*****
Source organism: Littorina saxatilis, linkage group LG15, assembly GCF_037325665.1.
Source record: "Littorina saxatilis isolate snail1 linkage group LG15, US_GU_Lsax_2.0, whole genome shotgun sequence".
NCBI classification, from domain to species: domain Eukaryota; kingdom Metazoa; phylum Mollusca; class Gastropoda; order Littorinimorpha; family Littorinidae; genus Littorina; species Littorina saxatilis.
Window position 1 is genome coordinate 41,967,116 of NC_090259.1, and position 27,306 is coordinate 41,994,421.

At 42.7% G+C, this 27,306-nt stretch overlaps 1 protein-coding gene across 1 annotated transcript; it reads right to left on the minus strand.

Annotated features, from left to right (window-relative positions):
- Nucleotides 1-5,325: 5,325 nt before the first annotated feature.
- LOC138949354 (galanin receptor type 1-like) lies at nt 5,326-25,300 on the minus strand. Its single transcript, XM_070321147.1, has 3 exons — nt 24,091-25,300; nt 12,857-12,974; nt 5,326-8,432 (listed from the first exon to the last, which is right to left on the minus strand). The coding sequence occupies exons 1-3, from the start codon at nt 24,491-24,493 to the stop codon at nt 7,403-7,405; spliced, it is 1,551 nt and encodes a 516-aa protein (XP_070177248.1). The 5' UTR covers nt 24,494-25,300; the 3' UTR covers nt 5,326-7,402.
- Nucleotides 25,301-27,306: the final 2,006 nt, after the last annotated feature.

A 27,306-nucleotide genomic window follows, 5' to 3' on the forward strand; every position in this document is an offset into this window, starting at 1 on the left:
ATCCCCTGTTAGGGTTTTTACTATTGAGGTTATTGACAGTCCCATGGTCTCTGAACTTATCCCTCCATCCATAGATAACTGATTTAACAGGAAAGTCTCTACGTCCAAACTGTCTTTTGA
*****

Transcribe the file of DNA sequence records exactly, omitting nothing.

Source organism: Littorina saxatilis, linkage group LG15, assembly GCF_037325665.1.
Source record: "Littorina saxatilis isolate snail1 linkage group LG15, US_GU_Lsax_2.0, whole genome shotgun sequence".
NCBI classification, from domain to species: domain Eukaryota; kingdom Metazoa; phylum Mollusca; class Gastropoda; order Littorinimorpha; family Littorinidae; genus Littorina; species Littorina saxatilis.
Window position 1 is genome coordinate 41,967,116 of NC_090259.1, and position 27,306 is coordinate 41,994,421.

At 42.7% G+C, this 27,306-nt stretch overlaps 1 protein-coding gene across 1 annotated transcript; it reads right to left on the minus strand.

Annotated features, from left to right (window-relative positions):
- Nucleotides 1-5,325: 5,325 nt before the first annotated feature.
- LOC138949354 (galanin receptor type 1-like) lies at nt 5,326-25,300 on the minus strand. Its single transcript, XM_070321147.1, has 3 exons — nt 24,091-25,300; nt 12,857-12,974; nt 5,326-8,432 (listed from the first exon to the last, which is right to left on the minus strand). The coding sequence occupies exons 1-3, from the start codon at nt 24,491-24,493 to the stop codon at nt 7,403-7,405; spliced, it is 1,551 nt and encodes a 516-aa protein (XP_070177248.1). The 5' UTR covers nt 24,494-25,300; the 3' UTR covers nt 5,326-7,402.
- Nucleotides 25,301-27,306: the final 2,006 nt, after the last annotated feature.

A 27,306-nucleotide genomic window follows, 5' to 3' on the forward strand; every position in this document is an offset into this window, starting at 1 on the left:
ATCCCCTGTTAGGGTTTTTACTATTGAGGTTATTGACAGTCCCATGGTCTCTGAACTTATCCCTCCATCCATAGATAACTGATTTAACAGGAAAGTCTCTACGTCCAAACTGTCTTTTGA